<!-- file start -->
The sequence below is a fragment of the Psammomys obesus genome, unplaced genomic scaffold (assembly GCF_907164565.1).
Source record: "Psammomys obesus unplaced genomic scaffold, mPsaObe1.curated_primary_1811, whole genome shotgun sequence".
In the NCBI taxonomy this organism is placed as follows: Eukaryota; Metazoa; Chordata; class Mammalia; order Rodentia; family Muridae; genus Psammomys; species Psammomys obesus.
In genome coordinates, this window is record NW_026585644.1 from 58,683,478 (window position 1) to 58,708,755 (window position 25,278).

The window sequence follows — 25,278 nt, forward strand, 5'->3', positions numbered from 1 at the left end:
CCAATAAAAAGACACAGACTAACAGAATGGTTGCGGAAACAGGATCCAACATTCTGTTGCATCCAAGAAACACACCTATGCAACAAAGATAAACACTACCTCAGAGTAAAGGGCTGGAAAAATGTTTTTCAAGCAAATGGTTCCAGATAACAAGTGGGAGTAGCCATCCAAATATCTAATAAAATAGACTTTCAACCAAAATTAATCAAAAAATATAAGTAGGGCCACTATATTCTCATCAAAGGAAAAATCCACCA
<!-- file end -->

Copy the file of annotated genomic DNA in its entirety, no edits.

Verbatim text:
The sequence below is a fragment of the Psammomys obesus genome, unplaced genomic scaffold (assembly GCF_907164565.1).
Source record: "Psammomys obesus unplaced genomic scaffold, mPsaObe1.curated_primary_1811, whole genome shotgun sequence".
In the NCBI taxonomy this organism is placed as follows: Eukaryota; Metazoa; Chordata; class Mammalia; order Rodentia; family Muridae; genus Psammomys; species Psammomys obesus.
In genome coordinates, this window is record NW_026585644.1 from 58,683,478 (window position 1) to 58,708,755 (window position 25,278).

The window sequence follows — 25,278 nt, forward strand, 5'->3', positions numbered from 1 at the left end:
CCAATAAAAAGACACAGACTAACAGAATGGTTGCGGAAACAGGATCCAACATTCTGTTGCATCCAAGAAACACACCTATGCAACAAAGATAAACACTACCTCAGAGTAAAGGGCTGGAAAAATGTTTTTCAAGCAAATGGTTCCAGATAACAAGTGGGAGTAGCCATCCAAATATCTAATAAAATAGACTTTCAACCAAAATTAATCAAAAAATATAAGTAGGGCCACTATATTCTCATCAAAGGAAAAATCCACCA